Fortunately, the rain was a mere spattering of drops that was over quickly and the excitement of landfall on our very own island iimproved our mood - and woke Sean up. Once I was sure everyone was secure and the weather would hold I started to get my gear out. Everything was in good shape because, as usual I packed carefully. My mask was clean and dry inside a large, ziplock freezer bag, my suit was laid out flat on my towels and warm clothes - no sharp edges to gouge or tear it, each fin was laid flat as well over my weights which are placed on the bottom of my duffle for the obvious reasons. I carefully laid out my booties and gloves along with the rest of my gear and then it hit me; I could see it clearly, my bathroom counter, and there off to one side on the counter is my little green spray bottle that is a third full of half water half hair conditioner - my lubricant for getting into my very expensive Picasso 7mm dry wetsuit. :head

But if my wife was not put off by bad weather I could certainly overcome this little hardship. So I put my suit on, first my longjohns and then the top. At this point, much to my good fortune Sharon came back to see how I was doing. I had both arms in and my head was through the hood but after several minutes of shimming, writhing, grunting, tugging, jumping, and various combinations of these advanced techniques I had been unable to move the body of the suit down my torso. I kept thinking of my little green spray bottle of lubricant over a 100 miles away which added some vigor to my gyrations. With Sharon's help (after she got tired of watching my heartfelt efforts - I think her stomach hurt from laughing so hard) I finally got the top pulled down.

But there was no way we could get the left sleeve to untwist so that I could lower my left arm or bend my elbow. I didn' t think diving would go to well with one arm sticking straight out from the shoulder so I bowed to the inevitable - like when one wakes in the middle of a cold night with the unmistakable need to urinate - and just took the top off again.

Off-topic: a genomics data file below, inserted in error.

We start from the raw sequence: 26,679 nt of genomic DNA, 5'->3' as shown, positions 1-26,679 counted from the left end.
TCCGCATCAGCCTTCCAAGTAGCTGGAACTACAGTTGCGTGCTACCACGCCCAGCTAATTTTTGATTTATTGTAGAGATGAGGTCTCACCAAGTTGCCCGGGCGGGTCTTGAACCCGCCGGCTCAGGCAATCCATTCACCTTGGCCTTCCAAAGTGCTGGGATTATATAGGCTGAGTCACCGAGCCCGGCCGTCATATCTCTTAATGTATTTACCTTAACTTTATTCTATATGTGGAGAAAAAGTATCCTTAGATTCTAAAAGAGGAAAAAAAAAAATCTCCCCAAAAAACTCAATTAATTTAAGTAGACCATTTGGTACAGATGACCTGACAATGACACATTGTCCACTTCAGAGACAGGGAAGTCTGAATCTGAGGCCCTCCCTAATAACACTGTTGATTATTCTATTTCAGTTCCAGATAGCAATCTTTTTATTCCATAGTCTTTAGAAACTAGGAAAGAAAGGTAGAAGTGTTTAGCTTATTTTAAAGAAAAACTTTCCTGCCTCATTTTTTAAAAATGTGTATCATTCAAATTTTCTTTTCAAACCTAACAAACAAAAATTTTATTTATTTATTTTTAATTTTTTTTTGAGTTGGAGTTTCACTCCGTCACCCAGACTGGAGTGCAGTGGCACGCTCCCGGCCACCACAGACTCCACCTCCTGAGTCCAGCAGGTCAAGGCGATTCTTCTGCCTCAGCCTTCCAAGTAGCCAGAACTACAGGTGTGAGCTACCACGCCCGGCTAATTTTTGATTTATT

This time with my trusty partner at my side we very carefully aligned every seam before I committed to pulling the top over my head. (For those of you who have never put a Picasso dry wetsuit on this may sound like I am a drooling incompetent - trust me - without lubricant we are all drooling incompetents when it comes to putting a Picasso 7mm dry wetsuit.) (Sharon has just encouraged me to be forthright and honest and admit that I am a drooling incompetent when comes to most things in the terrestrial world that requires tools, grace, agility, or average coordination. Fortunately, I don't feel that this is an important part of the story so I will leave all of this out.)

After an epic struggle that involved the usual in an epic struggle like love, cooperation, and dogged determinism we won out. I had my wetsuit on my body. After putting my booties on I carefully stepped down to a flat rock at the water's edge with my mask and snorkle, weight belt, and fins. With a brief shrug my weights were hoisted around my waist and buckled with just the right tension. I sat down and slid my hood up most of the way over my head, leaving it back just a little so I could get my mask on easier. My mask slid on and sealed better than it as ever done before. Now I was starting to get excited as I thought about the different areas I was going to explore. With the help of my loving family this was turning out to be a great day after all.

Sharon surprised me with a pair of Picasso 3mm gloves for my birthday and this was my first time diving with them. Like my suit, they are biometic. I slid them on and immediately felt the reflected heat start to build up. I was ready, I was Picasso from head to toe, I was invincible! I was waterman! I was a FREEDIVER! I grabbed my BT fins and started to put one on. For some reason it wouldn't go on. I paused and tried again. I was a FREEDIVER! Still no go. It seemed to small...I was a Fre.....oh no! ARG!!!!